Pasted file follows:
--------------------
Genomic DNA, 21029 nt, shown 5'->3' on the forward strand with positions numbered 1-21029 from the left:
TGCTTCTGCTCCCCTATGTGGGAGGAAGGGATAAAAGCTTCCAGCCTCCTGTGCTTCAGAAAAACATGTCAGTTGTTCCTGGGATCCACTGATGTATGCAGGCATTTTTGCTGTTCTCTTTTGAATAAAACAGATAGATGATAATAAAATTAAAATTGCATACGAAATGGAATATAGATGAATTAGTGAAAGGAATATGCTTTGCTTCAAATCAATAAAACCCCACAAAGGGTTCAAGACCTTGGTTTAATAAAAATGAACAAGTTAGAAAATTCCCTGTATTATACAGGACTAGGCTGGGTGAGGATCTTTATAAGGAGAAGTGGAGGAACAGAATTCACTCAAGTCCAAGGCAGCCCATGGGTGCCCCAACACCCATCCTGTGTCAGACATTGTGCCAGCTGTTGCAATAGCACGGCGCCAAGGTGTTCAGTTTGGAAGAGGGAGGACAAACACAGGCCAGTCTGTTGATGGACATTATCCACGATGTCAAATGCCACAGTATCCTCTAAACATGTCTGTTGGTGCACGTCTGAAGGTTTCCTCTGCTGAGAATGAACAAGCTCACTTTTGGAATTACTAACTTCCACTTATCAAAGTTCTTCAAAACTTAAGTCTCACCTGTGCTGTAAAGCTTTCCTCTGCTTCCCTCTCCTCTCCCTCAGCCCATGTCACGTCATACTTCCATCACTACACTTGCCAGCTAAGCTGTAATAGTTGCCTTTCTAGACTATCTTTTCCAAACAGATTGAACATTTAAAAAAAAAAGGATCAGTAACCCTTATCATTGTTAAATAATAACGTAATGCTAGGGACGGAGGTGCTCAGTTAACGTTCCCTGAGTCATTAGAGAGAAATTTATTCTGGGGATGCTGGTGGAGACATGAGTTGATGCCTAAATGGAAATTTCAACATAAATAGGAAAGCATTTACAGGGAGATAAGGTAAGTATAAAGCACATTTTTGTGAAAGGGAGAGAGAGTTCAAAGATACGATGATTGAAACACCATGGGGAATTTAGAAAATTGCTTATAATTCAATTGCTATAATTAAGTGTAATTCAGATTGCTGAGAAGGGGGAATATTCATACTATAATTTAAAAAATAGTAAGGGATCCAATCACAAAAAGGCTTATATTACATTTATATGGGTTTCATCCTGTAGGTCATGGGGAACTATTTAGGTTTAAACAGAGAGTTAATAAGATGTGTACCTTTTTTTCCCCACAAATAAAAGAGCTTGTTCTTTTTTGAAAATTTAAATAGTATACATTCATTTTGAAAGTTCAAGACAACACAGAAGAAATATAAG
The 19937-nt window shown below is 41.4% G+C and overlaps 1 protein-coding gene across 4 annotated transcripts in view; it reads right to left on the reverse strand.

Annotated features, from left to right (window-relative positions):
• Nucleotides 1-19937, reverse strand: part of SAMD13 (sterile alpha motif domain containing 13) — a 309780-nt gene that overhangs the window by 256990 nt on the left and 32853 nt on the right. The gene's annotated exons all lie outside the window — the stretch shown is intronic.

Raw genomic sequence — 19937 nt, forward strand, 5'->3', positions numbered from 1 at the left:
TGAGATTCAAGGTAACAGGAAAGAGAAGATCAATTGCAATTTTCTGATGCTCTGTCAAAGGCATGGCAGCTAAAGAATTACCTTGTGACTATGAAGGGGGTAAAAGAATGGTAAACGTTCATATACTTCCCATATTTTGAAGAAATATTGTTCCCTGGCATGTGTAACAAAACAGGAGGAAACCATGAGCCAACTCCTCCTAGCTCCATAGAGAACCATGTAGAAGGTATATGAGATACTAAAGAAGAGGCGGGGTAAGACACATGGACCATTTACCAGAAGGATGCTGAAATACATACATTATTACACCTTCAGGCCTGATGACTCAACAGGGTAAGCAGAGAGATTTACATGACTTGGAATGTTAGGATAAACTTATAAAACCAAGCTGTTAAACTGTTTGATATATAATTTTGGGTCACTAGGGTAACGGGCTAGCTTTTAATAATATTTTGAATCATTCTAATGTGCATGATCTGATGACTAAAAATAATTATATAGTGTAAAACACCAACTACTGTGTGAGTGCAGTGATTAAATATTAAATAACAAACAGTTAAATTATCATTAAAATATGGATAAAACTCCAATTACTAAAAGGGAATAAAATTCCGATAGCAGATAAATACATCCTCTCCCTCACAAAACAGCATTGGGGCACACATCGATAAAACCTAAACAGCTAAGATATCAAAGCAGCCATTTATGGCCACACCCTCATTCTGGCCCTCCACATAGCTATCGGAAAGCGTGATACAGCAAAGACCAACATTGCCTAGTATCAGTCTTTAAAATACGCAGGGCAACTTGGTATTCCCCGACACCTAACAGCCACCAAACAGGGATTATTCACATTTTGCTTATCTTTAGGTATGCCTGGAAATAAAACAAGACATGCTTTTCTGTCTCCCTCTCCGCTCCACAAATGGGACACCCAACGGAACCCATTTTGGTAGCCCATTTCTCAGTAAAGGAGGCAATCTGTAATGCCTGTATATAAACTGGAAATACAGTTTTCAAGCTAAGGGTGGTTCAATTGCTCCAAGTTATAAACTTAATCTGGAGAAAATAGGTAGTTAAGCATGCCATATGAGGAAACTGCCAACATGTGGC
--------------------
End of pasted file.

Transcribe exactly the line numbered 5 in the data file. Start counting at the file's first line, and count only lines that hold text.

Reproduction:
• Nucleotides 1-19937, reverse strand: part of SAMD13 (sterile alpha motif domain containing 13) — a 309780-nt gene that overhangs the window by 256990 nt on the left and 32853 nt on the right. The gene's annotated exons all lie outside the window — the stretch shown is intronic.